This article was originally written for the Caravel, a student-run international affairs newspaper affiliated with Georgetown University. With permission from the Caravel’s Publisher, I am reposting my article here to share with all of you.
I had the amazing opportunity to sit down a professor at Sciences Po Bordeaux to discuss the recent changes to French higher education and their impact on students. If you’re interested in exploring the differences between US and French higher education, I highly encourage you to give this a read!
In February, French President Emmanuel Macron’s administration introduced a series of higher education reforms, which are set to go into effect this summer. The new laws, collectively called ORE and commonly referred to as Vidal’s law (having been first proposed by Minister for Higher Education Frédérique Vidal), introduce a selective admissions process to public universities to correct the imbalance between the limited number of places at a given university and the number of students who seek to enroll.
According to Grégory Champeaud, a professor at Sciences Po Bordeaux and a history and geography teacher at the Fernand Deguin School in Merignac, the new law is part of a broader effort to introduce more competition to the public university system in France; the reforms were first launched under former-President Nicolas Sarkozy’s administration. However, a selective admissions process has never been successfully implemented before.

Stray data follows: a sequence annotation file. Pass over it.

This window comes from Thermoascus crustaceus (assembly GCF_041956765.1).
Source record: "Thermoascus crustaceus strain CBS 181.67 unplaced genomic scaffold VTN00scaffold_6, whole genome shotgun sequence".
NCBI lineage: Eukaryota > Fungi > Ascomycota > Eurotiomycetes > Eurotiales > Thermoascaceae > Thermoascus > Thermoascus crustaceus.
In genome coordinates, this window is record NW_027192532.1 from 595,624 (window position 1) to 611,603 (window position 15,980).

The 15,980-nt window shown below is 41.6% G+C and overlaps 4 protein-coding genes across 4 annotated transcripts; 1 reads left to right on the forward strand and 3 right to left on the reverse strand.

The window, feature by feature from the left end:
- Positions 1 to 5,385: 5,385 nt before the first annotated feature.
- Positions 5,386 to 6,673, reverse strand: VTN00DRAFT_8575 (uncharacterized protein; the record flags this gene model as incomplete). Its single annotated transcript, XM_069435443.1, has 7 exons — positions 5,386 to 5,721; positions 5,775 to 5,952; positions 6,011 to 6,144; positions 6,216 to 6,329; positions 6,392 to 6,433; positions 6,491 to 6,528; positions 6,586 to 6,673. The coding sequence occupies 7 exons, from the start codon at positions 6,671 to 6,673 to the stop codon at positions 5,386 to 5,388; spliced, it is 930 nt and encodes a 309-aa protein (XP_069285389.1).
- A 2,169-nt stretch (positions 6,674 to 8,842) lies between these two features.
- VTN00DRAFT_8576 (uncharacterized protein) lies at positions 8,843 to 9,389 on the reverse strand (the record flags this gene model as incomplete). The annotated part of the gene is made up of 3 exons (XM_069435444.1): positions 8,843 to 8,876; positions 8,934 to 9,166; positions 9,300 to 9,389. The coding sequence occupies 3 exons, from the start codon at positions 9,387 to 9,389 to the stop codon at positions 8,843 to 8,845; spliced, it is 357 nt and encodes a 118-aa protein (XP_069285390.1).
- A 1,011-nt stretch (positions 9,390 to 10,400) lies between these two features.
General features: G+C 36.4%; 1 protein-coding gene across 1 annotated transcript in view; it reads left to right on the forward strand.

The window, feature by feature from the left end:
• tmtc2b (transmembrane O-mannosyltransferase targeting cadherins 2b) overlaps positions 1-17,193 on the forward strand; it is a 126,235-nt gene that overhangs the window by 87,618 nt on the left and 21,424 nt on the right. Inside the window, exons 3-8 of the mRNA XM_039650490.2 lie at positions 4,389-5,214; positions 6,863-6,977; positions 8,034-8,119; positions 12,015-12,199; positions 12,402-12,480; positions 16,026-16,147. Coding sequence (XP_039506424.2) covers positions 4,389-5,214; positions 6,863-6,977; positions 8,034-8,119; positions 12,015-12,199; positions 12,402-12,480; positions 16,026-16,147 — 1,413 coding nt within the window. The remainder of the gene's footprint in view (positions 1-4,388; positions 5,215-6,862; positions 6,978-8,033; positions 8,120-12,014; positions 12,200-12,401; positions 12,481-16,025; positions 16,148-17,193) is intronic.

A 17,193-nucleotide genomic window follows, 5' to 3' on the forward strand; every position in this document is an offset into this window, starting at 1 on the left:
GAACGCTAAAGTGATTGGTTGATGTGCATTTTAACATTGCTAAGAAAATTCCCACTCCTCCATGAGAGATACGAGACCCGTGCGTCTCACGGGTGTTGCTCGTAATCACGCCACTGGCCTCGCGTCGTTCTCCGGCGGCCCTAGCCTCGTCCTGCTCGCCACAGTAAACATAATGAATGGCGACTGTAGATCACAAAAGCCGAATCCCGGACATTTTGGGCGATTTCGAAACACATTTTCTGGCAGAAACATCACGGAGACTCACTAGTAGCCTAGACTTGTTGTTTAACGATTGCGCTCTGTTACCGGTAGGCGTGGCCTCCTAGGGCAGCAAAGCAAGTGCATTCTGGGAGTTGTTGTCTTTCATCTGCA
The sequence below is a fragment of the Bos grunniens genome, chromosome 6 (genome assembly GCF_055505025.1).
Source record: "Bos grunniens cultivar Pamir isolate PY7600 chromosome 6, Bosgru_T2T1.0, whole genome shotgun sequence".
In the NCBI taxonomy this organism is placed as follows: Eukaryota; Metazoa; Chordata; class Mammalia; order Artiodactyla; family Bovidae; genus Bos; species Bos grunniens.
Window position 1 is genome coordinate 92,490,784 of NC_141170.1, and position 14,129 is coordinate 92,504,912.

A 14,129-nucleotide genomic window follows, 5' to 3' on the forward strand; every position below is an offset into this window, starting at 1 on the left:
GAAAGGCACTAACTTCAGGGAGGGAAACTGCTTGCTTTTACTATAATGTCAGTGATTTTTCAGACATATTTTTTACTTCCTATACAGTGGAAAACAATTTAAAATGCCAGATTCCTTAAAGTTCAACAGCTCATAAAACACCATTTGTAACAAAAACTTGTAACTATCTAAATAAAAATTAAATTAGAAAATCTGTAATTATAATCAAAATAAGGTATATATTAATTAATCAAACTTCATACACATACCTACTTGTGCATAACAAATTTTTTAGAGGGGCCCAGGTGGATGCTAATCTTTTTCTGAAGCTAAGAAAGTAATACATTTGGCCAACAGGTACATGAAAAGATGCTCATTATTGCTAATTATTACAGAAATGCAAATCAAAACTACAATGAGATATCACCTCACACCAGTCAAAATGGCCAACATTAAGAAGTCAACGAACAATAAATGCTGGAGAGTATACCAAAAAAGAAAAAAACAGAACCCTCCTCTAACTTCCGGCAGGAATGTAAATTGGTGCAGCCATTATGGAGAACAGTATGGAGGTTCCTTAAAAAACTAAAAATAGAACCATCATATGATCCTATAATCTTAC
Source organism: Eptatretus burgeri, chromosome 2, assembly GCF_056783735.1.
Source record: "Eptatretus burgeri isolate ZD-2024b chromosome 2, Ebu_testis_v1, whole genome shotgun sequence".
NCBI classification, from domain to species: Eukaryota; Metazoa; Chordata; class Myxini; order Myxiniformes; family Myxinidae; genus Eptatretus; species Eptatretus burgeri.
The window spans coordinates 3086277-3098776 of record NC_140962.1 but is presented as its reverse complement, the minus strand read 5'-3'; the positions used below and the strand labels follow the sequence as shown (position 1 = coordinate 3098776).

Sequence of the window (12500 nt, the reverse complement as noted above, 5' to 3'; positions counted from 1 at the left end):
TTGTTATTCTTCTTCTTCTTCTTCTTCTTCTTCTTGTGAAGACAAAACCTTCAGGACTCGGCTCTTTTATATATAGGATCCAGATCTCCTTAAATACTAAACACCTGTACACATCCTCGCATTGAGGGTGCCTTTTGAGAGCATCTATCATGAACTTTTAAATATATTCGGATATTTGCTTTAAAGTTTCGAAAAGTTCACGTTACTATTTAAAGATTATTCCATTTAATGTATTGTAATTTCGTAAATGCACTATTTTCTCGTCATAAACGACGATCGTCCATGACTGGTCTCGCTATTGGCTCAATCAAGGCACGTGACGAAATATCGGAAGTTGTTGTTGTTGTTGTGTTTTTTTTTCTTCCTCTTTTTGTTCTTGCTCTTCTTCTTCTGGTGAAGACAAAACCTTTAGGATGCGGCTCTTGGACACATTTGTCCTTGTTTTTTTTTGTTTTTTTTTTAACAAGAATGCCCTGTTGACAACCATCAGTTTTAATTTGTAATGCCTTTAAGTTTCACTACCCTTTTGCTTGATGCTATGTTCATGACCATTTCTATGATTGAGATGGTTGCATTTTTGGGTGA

“In 1986, they tried to introduce [selectivity into the admissions process]. There was a huge demonstration,” Champeaud said. “It was millions of people in the streets, millions of students and secondary-school students, too…. And, [the government] had to stop [the implementation] because they knew it wouldn’t work.”
Despite a history of resistance to admissions selectivity, which in 2018 has manifested itself in a series of demonstrations and occupations of university buildings throughout the country, Macron’s administration has gone ahead with the project. Students graduating high school in 2018 will become the first cohort to undergo the new selection process.
The pre-ORE system allowed all French students who obtain a passing score of 10/20 or higher on the Baccalaureate exam (Bac), a mandatory test for all graduating high school students, to enter public university automatically. The universities that receive more candidates than their classroom capacity allows rely on a draw system, selecting the students who will be able to enroll at random.
With the new law, the French government hopes to amend this often-criticized system of admissions and to reduce the first-year drop-out rate, which currently hovers around 60 percent. Using a new digital platform called Parcoursup, the universities will review the profiles of all high school candidates seeking enrollment, and, based on various criteria such as previous training and skills, extend admission offers.
“Last year in August…there were thousands of students who didn’t know where they would go because there were no places in university for them,” Champeaud explained, reflecting on the failures of the old admissions system. “Around the year 2000 in France, there was a kind of baby boom. So it means that since 2013 the number of students is increasing dramatically, but the number of places in universities doesn’t change, the number of teachers doesn’t change. And, that’s the problem.”
However, the proposed changes to the admissions process would place greater demands on high school teachers, who are now required to fill out paperwork for each of their students to describe their qualifications to universities.